by DAWN NAFUS, Intel Corporation
*Join Dawn Nafus on September 1 when she hosts Ethnography & Quantified Self at EPIC2016.
A few years ago, a colleague had asked me about the adoptability of biosensors—a rapidly evolving category of sensors that detect an ever-expanding array of stuff about the body or the environment. Water quality, air quality, hormones, temperature, microbiomes are increasingly possible to measure with consumer-grade devices and services. He had seen how medical sensing technologies had become smaller and cheaper, increasingly reworked into consumer devices for use outside of clinical settings. How much appetite would there be for an expanded reperotoire of data in ordinary people’s hands? Is that appetite really a consumer one, or one that was more likely to come into play in institutional contexts like biomedical research or technology-delivered healthcare?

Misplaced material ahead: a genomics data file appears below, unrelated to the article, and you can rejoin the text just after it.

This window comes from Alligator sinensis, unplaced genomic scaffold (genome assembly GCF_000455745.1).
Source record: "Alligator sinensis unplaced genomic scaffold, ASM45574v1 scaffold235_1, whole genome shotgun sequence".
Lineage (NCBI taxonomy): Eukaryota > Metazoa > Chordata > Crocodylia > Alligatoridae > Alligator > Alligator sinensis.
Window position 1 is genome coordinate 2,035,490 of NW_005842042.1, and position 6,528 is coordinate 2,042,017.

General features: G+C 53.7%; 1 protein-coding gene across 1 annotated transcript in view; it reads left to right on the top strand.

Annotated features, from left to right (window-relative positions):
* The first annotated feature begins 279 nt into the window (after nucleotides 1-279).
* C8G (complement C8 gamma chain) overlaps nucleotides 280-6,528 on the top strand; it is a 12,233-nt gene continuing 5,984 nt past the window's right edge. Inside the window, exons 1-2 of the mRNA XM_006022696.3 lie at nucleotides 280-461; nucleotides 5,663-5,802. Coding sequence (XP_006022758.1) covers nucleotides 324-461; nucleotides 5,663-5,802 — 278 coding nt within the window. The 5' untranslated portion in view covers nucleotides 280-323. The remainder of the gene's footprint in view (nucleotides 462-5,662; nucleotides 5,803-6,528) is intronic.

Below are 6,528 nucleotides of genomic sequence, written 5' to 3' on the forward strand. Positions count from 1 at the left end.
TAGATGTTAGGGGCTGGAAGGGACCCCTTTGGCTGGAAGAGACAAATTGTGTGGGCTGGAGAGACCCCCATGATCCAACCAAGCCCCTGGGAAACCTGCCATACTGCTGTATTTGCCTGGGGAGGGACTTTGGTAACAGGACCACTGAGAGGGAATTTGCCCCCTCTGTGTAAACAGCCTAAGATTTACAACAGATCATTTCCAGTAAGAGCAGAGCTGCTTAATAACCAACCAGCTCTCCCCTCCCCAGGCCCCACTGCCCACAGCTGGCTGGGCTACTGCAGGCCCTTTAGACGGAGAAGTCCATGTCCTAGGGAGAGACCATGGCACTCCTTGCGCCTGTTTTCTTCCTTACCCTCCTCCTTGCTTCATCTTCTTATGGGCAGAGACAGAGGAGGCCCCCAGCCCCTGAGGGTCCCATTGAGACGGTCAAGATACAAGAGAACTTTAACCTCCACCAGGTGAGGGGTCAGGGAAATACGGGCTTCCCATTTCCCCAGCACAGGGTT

These were complicated social and cultural questions, made even more complicated by the fact that, at the time, there were really only limited...